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09 Nov 18

Look Inside Your Heart is The Wave Pictures' second long player of 2018 and it sees the band continuing in their experimentation with - what I suppose you could call - "high concept" releases. Following on from their last album Brushes With Happiness (written and recorded in a single day) and A Season In Hull (recorded with a single microphone) this one takes things a step further: it's a drunk record.

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Release Date
22 Jun 18

After a couple of albums of amped up garage blues The Wave Pictures return to the style of their earlier more subdued albums like If You Leave It Alone or Beer In The Breakers.

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02 Jun 17
Stephen Black has stated that this LP was originally titled Positive Recordings. The task was to make an album as a counterbalance to 2016's constant stream of doom and dread as a musical gift for his three year old son. It's probably no surprise then that the childlike innocence and playful creativity on show are the keys to the album's success.
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Release Date
11 Nov 16
The Wave Pictures are back, after a typically short hiatus with an album that continues their metamorphosis from peculiar indie darlings to garage blues Gods. That transformation seemed to start with last year's Great Big Flamingo Burning Moon, and despite a stop-gap acoustic record being released in the interim (this year's A Season In Hull), this album digs deeper into that deep southern swampy sound.
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08 Apr 16
Teleman's debut album Breakfast was a catchy blast of pop, a predominately guitar based record with just enough invention to distinguish it from their previous incarnation, Pete and The Pirates. Here, with their second effort Brilliant Sanity, they finally seem comfortable enough to break out of those chains of ventures past and make an album with a superior, confident sound.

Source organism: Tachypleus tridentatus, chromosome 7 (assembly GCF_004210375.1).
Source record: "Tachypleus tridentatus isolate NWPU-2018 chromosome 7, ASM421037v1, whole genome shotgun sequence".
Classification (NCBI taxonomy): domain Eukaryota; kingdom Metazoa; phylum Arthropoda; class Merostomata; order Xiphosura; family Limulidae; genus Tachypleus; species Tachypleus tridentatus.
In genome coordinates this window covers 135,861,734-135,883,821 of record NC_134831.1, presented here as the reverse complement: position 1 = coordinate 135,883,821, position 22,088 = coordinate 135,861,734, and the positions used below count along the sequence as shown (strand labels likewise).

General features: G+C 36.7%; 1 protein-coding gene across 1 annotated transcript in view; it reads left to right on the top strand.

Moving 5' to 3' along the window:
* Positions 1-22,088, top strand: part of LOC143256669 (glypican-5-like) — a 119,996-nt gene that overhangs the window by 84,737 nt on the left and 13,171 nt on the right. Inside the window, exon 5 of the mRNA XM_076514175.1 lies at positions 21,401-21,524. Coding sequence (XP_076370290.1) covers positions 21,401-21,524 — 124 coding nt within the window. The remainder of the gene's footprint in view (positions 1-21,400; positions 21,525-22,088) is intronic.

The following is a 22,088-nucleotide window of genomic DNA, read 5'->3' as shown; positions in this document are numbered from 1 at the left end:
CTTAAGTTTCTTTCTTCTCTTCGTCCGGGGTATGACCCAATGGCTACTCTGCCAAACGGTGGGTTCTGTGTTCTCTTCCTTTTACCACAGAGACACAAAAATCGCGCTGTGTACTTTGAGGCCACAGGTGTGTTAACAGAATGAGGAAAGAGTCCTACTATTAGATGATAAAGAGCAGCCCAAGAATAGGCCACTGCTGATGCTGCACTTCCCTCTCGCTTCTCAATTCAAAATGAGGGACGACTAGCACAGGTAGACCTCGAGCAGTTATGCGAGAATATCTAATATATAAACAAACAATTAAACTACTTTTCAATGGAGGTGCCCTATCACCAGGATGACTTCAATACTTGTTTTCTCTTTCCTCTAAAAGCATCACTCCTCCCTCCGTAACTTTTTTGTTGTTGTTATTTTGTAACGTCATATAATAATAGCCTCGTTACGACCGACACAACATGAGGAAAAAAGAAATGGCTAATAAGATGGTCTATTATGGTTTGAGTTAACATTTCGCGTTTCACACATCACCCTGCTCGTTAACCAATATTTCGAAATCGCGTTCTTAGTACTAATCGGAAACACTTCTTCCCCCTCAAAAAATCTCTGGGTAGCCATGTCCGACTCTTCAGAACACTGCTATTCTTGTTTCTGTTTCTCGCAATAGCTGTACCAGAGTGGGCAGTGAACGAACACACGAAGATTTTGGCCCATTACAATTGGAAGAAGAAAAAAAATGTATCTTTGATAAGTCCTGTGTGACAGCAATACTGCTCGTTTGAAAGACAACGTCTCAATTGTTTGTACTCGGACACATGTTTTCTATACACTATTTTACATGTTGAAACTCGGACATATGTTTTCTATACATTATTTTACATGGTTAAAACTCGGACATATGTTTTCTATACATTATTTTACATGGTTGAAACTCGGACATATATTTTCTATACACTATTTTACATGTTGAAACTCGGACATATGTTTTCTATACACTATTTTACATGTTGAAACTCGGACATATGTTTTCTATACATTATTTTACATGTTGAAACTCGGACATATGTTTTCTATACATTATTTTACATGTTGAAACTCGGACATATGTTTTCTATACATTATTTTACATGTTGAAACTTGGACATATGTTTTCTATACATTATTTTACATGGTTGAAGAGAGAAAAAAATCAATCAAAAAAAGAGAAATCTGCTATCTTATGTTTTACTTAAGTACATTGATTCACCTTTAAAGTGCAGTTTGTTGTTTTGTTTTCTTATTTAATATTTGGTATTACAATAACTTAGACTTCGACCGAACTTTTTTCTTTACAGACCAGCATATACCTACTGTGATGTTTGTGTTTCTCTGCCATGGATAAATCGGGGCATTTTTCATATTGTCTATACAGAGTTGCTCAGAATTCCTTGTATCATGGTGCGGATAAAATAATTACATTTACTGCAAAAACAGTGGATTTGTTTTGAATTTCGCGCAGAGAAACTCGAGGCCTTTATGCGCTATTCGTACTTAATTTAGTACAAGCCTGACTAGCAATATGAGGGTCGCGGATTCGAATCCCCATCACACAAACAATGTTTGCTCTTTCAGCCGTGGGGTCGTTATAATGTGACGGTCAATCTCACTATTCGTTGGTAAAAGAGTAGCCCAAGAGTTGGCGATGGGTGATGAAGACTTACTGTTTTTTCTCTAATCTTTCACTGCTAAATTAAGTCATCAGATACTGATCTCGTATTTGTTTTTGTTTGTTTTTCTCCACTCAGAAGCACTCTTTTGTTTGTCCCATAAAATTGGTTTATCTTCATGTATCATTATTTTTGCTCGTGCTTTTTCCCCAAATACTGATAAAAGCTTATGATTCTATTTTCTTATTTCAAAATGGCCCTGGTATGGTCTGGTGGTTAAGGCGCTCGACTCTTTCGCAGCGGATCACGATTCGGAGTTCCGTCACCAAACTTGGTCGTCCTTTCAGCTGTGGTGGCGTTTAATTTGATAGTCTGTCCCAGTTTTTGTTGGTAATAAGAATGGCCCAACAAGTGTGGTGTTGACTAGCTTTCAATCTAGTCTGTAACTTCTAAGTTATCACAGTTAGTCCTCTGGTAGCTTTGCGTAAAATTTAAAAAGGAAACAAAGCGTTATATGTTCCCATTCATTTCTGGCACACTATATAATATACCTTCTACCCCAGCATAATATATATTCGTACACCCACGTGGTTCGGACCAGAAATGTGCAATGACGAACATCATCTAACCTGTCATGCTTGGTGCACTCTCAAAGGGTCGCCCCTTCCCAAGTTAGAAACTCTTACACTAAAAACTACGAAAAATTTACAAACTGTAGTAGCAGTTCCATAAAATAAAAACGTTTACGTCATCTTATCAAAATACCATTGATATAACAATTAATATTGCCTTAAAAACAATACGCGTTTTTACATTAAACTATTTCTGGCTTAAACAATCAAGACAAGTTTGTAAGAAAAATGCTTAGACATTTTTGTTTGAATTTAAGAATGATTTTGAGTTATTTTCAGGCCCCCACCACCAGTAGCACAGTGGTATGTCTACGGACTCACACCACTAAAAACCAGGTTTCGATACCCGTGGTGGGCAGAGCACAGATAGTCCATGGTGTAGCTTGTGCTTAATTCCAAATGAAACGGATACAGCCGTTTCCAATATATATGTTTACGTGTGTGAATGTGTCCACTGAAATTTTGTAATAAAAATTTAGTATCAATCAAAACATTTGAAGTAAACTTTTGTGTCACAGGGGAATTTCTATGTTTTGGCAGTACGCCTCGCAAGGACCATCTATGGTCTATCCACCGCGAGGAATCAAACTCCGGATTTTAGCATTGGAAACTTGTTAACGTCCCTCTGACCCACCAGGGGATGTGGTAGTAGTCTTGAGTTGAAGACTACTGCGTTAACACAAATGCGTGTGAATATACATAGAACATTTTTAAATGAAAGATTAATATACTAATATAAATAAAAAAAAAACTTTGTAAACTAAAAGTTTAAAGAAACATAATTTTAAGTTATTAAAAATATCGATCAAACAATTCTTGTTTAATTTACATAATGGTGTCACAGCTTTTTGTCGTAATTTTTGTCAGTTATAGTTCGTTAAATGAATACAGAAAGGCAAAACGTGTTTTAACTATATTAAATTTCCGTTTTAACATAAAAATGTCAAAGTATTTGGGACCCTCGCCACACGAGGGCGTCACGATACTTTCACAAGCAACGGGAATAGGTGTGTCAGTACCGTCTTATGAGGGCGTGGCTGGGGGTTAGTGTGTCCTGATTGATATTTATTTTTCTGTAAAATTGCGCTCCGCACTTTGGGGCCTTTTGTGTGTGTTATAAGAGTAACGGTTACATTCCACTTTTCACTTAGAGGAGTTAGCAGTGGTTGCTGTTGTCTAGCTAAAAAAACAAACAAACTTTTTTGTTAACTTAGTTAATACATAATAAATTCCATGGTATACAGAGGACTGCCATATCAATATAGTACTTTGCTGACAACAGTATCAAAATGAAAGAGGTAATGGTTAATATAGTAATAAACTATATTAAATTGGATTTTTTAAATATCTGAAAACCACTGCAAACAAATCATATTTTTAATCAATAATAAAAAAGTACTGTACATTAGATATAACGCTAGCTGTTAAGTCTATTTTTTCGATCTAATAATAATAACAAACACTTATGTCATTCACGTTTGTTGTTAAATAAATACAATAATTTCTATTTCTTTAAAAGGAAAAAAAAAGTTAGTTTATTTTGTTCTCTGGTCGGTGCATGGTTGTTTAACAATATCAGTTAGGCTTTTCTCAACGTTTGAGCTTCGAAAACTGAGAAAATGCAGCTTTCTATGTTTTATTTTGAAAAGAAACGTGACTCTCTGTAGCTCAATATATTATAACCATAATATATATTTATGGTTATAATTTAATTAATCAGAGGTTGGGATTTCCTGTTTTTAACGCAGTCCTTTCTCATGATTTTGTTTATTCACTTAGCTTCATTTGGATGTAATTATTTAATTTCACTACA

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25 Mar 16
The gist Don't bother reading this, just go to the shops and buy it The music Kiran Leonard's second (I think) full length album Grapefruit is quite a thing to behold. Much has been said of this young man's genius in the press over the past few years (he seems to have been practically adopted by Marc Riley, such is his undying love for the fellow), but anyone who listens to just the first three minutes of this record will find it hard to argue against the plaudits. Grapefruit opens with "Secret Police", as perfect an opening track as I've ever encountered.
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25 Mar 16
The gist Ex-Racehorses man harnesses his inner Walker/Brel/Wilson The music Rightly or wrongly, the term Britpop is still predominately used as a bashing implement, but the opening track of 2013 (the brassy single "How To Recognise A Work Of Art") is positively powered by Britpop. It's a breezy pop single, and one that we don't see the like of much these days. And here, if you are in any doubt, I'm using the term Britpop as a positive reference point (The Divine Comedy would probably be a good comparison).
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14 Aug 15
The gist Stephen Black gets complicated on his 5th album as Sweet Baboo The music The Boombox Ballads begins in the low-key no thrills manner that you'd expect from a Sweet Baboo record. Just Stephen Black, his softly-softly voice and a delicately plucked guitar. But about halfway through the album opener "Sometimes", a wonderfully deranged orchestra chimes in and it comes as quite a surprise. This is the first time that Black has worked with an arranger (Paul Jones) and it really adds a huge amount to Sweet Baboo's already textured sound.
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Release Date
16 Feb 15
The gist A complete change of pace from Wymeswold's finest The music If you just count the Moshi Moshi stuff then this is The Wave Pictures' 6th album. Last year was a bit of a rarity for the band as they didn't release a "proper" one, instead opting to self-release their reworking of Daniel Johnston's Artistic Vice and collaborate with Stanley Brinks on the Gin album. Now they're back with an LP of (mostly) new material, albeit one that drastically deviates, perhaps for the first time, from the band's tried and tested sound.
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10 Jun 14
The gist Nine years on since his wonderful debut, Tom Vek returns with his third record, a distinctly English blend of electronica and post punk. The music With a sound that would be equally at home in a club as it would be at a festival, Tom Vek is essentially Britain's answer to James Murphy, and he seems to be happily capitalising on the unfortunate absence of LCD Soundsystem (see also The Rapture) in our current musical landscape. The tracks on Luck are as immediate and attention grabbing as they come in 2014, mixing eighties synths with a post punk vocal.